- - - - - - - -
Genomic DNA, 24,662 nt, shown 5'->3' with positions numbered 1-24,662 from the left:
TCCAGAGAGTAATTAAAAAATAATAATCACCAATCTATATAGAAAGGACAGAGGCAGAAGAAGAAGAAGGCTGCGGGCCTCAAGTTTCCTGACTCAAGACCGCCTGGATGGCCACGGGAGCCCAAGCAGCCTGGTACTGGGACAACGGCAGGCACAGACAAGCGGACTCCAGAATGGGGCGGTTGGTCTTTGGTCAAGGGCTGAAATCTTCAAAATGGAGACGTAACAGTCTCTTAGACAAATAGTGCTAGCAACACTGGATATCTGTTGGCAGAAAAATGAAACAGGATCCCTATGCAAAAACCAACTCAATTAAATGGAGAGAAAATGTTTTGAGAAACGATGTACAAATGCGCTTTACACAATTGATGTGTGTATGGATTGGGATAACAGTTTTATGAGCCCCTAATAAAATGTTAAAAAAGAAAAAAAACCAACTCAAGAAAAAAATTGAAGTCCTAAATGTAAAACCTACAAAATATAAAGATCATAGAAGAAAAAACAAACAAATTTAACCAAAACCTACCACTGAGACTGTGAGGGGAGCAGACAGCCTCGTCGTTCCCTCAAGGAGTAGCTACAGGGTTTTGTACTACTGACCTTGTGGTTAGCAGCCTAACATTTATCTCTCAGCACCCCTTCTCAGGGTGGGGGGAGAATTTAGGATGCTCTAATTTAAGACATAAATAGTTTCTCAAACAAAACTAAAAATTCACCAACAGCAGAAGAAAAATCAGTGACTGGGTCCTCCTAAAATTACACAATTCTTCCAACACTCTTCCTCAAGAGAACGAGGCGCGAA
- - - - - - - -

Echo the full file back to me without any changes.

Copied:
Genomic DNA, 24,662 nt, shown 5'->3' with positions numbered 1-24,662 from the left:
TCCAGAGAGTAATTAAAAAATAATAATCACCAATCTATATAGAAAGGACAGAGGCAGAAGAAGAAGAAGGCTGCGGGCCTCAAGTTTCCTGACTCAAGACCGCCTGGATGGCCACGGGAGCCCAAGCAGCCTGGTACTGGGACAACGGCAGGCACAGACAAGCGGACTCCAGAATGGGGCGGTTGGTCTTTGGTCAAGGGCTGAAATCTTCAAAATGGAGACGTAACAGTCTCTTAGACAAATAGTGCTAGCAACACTGGATATCTGTTGGCAGAAAAATGAAACAGGATCCCTATGCAAAAACCAACTCAATTAAATGGAGAGAAAATGTTTTGAGAAACGATGTACAAATGCGCTTTACACAATTGATGTGTGTATGGATTGGGATAACAGTTTTATGAGCCCCTAATAAAATGTTAAAAAAGAAAAAAAACCAACTCAAGAAAAAAATTGAAGTCCTAAATGTAAAACCTACAAAATATAAAGATCATAGAAGAAAAAACAAACAAATTTAACCAAAACCTACCACTGAGACTGTGAGGGGAGCAGACAGCCTCGTCGTTCCCTCAAGGAGTAGCTACAGGGTTTTGTACTACTGACCTTGTGGTTAGCAGCCTAACATTTATCTCTCAGCACCCCTTCTCAGGGTGGGGGGAGAATTTAGGATGCTCTAATTTAAGACATAAATAGTTTCTCAAACAAAACTAAAAATTCACCAACAGCAGAAGAAAAATCAGTGACTGGGTCCTCCTAAAATTACACAATTCTTCCAACACTCTTCCTCAAGAGAACGAGGCGCGAA